You gotta do your future self a favor, just like you would for your best f***ing friend. (No best friend? You [have one] now. You got two. It’s future and past you).

Tired as hell and can’t get off reddit/videogames/interwebs? F*** you present self — this one’s for future me, and I’m gonna rock out P90X Ab Ripper X for 17 minutes. I’m doing this one for future me.

Alarm clock goes off and bed is too comfy? F*** you, present self — this one’s for my best friend, the future me. I’m up and going for a 5 km run.. MAKE SURE YOU THANK YOUR OLD SELF for rocking out at the end of every single thing that makes your life better.

The cycle of doing something for someone else (future you) and thanking someone for the good in your life (past you) is key to building gratitude and productivity. Do not doubt me. Over time you should spread the gratitude to others who help you on your path.

Love yourself by doing good things for — and being grateful for — the past and the future versions of yourself.


And on to the third rule — forgiving yourself, and treating your past self as a friend:

Rule number 3: FORGIVE YOURSELF. I mean it. Maybe you got all the know-how, money, ability, strength and talent to do whatever is you wanna do. But let’s say you still didn’t do it. Now, you’re giving yourself shit for not doing what you need to [or being] who you want to. Heads up, champion: being disappointed in yourself causes you to be less productive.

Tried your best to have a nonzero day yesterday and it failed? So what. I forgive you, previous self. I forgive you. But today? Today is a nonzero masterpiece to the best of my ability for future self. This one’s for you, future [self]. Forgiveness, man. Use it. I forgive you. Say it out loud.

Imagine how you can use these rules to deal with anxiety. Had a panic attack yesterday? Your past self is one of your best friends; forgive her. Pat her on the back and tell her it’s going to be okay. Be grateful that she tried to do whatever it is that made her panic, for your present self is now one step closer to making progress. (Because every panic attack is an opportunity for progress.)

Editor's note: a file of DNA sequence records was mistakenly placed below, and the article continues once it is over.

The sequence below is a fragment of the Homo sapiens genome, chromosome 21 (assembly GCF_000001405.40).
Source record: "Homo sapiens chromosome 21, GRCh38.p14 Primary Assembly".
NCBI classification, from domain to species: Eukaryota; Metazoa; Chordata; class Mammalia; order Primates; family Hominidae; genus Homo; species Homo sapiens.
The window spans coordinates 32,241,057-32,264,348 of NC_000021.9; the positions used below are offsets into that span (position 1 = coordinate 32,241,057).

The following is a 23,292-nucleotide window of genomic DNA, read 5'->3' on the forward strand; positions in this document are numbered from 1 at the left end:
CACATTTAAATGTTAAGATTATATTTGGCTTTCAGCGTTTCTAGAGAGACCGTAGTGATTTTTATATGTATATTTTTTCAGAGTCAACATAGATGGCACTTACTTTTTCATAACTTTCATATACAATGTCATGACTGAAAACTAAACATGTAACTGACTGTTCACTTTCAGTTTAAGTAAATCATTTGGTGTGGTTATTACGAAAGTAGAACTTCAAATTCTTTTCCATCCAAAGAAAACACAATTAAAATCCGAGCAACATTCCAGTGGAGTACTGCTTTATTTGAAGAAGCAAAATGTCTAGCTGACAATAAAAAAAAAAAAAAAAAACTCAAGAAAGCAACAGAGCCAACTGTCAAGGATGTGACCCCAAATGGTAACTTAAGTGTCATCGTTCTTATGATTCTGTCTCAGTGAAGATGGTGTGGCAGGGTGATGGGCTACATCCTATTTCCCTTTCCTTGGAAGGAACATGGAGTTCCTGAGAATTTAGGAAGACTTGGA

Feeling like you’ll never get rid of your anxiety? Make today a non-zero day: do just one thing that will help your future self become less anxious. (Ideas: take ten minutes to plan out the week on a calendar. Prep your work clothes for the week so you’re not doing any last-minute rushing. Or practice some CBT strategies. Or do one small thing that scares you. And on and on and on.)

What will you be doing today that will put your future self in a better place?

[Editor’s note: I’ve edited some bits and pieces of grammar in the original post, and cut some parts out for length. Still, I took care to retain the original impact of the message. To read the post in its entirety over at Reddit, including a fourth rule about doing good things for your body and your mind, go here.]

Art credit: aryeo (Reddit)

How To Start Loving Your Unmotivated Self

Summer Beretsky

Summer Beretsky enjoys writing about her experiences with anxiety, panic, and Paxil. She had her first panic attack as an undergrad at Lycoming College and plenty more while she worked toward her M.A. in Communication from the University of Delaware. She contributes to the World of Psychology blog here on PsychCentral and has written for the Los Angeles Times. You can follow her on Twitter @summerberetsky.

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APA Reference
Beretsky, S. (2014). How To Start Loving Your Unmotivated Self. Psych Central. Retrieved on October 23, 2020, from


Last updated: 13 Feb 2014